Space City Weather is, and always will be, a weather site. We have no pretensions beyond providing the most reliable forecasts we can, and to help greater Houston residents make decisions about what is best for themselves and their families in times of inclement weather. With that said, we have received numerous questions about the coronavirus, and requests for a site similar to Space City Weather to provide health information for this epidemic. Alas, neither Matt nor I are biologists, physicians, epidemiologists, or even medical journalists, so we are not going to do that. However, in this post, I want to provide some general thoughts about this issue from the perspective of someone well versed in crises (i.e. hurricanes) and public reactions.
We are taking this serious, and so should you.
Social Distancing—the time is now
This is probably the best proven tool we have at this time to fight the coronavirus—and the only one you can take personal control of. This is why schools are canceled, and likely will be for awhile. This is why sports have been suspended, and the rodeo canceled. These are absolutely the right decisions, and the earlier they are enacted, the better it will be for our ability to control the spread of the coronavirus, and give our health care system the time and resources to help those who fall severely ill.
Important to remember that #Covid-19 epidemic control measures may only delay cases, not prevent. However, this helps limit surge and gives hospitals time to prepare and manage. It’s the difference between finding an ICU bed & ventilator or being treated in the parking lot tent. pic.twitter.com/VOyfBcLMus
— Drew A. Harris, DPM, MPH (@drewaharris) February 28, 2020
But we need to go further than canceling mass gatherings. Practicing social distancing in your own life means staying home as much as possible, and maintaining a gap of six feet or more between yourself and others outside the home. Fewer interactions and added distance when you must go into public spaces lowers the chance of exposure. Moreover, if you do get infected, social distancing lowers the chance of spreading the virus.
Practically, this means you should not go to bars or restaurants if possible—take-out or cooking at home are better options. Church services should be temporarily moved online. None of this is popular or economical palatable, but the more of this we do, the more we slow the spread of coronavirus. (If you want to support a favorite business, buy a gift certificate to use for later). A combination of social distancing and aggressive testing by South Korea has provided a model for how democracies can control this disease. We must emulate this, or face drastic consequences.
Every time a significant tropical event threatens Houston, we see runs on the grocery stores—bottled water being the highest priority item. With coronavirus, toilet paper has emerged as the highest priority item. It is not clear why this is, but for goodness sake there is no toilet paper shortage in the United States and panic buying and hoarding only increases the anxieties of everyone else. If you’re buying cases of toilet paper when you already have an adequate supply, you are—I have vowed never to curse on this web site as children read it, so I won’t here—a scoundrel, dastard, villain and worse. Do not do this.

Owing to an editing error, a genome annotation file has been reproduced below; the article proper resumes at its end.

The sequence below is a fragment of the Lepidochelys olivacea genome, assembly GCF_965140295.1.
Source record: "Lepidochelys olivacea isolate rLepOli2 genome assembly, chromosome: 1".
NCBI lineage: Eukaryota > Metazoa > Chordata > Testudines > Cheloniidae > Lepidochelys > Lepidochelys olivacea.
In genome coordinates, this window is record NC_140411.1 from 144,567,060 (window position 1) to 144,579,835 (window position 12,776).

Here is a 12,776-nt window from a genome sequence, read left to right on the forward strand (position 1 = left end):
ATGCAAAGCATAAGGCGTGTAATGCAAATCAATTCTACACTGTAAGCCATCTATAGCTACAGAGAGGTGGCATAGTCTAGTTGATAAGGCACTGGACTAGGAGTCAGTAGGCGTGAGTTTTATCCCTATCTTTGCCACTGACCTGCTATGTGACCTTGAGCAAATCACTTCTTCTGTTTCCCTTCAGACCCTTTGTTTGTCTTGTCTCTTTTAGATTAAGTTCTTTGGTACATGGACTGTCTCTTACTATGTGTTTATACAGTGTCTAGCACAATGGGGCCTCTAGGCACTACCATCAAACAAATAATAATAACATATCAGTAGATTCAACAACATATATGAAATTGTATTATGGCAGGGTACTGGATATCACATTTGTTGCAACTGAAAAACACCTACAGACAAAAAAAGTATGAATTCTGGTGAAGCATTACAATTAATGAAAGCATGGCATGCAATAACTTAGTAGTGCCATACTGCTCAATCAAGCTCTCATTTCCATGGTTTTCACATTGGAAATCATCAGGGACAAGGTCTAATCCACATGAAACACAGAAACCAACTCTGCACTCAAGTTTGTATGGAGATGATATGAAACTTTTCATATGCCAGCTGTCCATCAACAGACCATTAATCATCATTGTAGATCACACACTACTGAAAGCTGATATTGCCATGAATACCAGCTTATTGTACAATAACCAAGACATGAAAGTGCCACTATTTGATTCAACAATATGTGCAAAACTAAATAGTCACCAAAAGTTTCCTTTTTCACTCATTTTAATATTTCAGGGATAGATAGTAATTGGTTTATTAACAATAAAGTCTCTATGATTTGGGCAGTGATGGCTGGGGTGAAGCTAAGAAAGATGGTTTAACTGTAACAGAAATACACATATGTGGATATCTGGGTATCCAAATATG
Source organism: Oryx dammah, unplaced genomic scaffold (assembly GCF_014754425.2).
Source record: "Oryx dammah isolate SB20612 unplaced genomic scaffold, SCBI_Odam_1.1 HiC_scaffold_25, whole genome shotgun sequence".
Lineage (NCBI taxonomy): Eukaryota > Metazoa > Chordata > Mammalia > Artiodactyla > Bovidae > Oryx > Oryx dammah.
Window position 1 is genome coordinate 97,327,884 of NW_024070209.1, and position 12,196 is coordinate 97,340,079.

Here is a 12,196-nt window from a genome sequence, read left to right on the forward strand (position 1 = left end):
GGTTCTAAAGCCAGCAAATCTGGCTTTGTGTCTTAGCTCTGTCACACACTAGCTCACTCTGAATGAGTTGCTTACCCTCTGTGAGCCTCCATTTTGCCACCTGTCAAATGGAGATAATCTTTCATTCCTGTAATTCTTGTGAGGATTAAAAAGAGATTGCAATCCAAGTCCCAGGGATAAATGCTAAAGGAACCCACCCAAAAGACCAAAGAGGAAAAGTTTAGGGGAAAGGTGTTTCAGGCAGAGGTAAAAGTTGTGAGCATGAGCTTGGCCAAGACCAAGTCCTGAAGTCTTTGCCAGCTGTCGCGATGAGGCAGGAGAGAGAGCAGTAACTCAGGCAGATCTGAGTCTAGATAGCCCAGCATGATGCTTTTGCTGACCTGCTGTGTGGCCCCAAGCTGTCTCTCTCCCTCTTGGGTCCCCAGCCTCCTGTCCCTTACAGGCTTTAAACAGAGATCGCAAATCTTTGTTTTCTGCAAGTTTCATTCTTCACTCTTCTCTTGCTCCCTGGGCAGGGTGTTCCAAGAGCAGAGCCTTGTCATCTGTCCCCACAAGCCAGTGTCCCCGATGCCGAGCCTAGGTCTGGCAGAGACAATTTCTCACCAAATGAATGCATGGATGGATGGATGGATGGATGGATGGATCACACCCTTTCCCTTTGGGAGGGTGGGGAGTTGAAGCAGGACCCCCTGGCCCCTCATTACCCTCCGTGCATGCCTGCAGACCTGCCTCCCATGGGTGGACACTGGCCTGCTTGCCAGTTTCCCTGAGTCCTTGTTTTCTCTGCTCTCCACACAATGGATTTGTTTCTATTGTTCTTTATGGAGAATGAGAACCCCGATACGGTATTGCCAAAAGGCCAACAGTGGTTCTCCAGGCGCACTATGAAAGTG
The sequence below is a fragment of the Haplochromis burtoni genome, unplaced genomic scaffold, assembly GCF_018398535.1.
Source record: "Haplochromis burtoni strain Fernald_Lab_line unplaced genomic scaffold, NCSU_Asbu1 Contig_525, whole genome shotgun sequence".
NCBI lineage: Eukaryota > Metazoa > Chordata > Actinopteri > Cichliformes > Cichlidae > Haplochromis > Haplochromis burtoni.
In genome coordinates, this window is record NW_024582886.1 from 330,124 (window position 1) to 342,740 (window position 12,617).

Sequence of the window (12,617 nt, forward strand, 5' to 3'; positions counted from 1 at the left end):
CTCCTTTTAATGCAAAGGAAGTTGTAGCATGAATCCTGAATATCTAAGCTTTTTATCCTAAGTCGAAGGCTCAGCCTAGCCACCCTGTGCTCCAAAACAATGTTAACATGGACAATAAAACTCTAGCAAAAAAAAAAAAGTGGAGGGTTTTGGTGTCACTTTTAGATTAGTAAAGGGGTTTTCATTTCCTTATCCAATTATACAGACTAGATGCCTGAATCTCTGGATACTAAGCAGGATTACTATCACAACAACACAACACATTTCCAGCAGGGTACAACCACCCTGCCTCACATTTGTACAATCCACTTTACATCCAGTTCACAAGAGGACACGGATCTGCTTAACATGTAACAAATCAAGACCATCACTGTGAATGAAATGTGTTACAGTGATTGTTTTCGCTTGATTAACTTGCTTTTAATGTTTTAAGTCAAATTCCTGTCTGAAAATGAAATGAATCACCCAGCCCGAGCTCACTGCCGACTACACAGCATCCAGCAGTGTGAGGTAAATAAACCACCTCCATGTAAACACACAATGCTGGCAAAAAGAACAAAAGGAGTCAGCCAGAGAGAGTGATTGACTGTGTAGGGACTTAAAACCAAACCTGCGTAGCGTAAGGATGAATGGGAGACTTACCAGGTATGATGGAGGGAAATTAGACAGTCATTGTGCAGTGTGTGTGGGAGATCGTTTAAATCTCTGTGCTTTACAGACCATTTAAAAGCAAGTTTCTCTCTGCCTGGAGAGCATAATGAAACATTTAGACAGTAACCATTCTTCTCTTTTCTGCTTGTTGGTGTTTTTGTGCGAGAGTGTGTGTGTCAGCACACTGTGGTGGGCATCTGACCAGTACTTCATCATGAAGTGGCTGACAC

The coronavirus outbreak will be vastly different than a hurricane. And while we do not know what to expect, it is clear that we are not going to see the kinds of natural barriers (like wind and flooding) that will prevent trucks from driving, and grocery stores from remaining open.
Be good neighbors
As is the case during a hurricane, check on neighbors (while practicing social distancing!) If they need help, help them with supplies. Basically, look out for more than yourself.
The fact is, with this virus and disease, we are all in this together. The virus spread quickly from China, to the rest of Asia and Europe, and it is now circulating widely in the United States because we have a global culture. We humans travel everywhere. And we are all in this together. It is not us versus them, or one political party versus another. We are all humans, sharing the same world, with a limited set of resources, facing this. We are better together.
During severe weather, countless people in this region express their appreciation for our efforts. So in this time of need, let Matt and I do the same for everyone who is working to keep the region going—that means those people who are stocking grocery shelves, driving delivery trucks, working in pharmacies, preparing take-out meals in restaurants, picking up the trash, keeping the lights turned on, farmers, and more. The list of those providing essential services goes on, and on. Thank you. And then there are the health care providers and first responders, preparing for disaster, facing the uncertainty, and putting themselves directly in harm’s way. Your sacrifice and dedication are admirable. Thank you so very, very much.
If you have more questions about coronavirus, this comprehensive, continually updated guide by my colleague at Ars Technica, Beth Mole, is a great place to start. She’s a microbiologist and fine writer, and seeks to take the same calm but prudent approach to this issue that we do to weather.
We’ll be back with a full forecast tomorrow morning.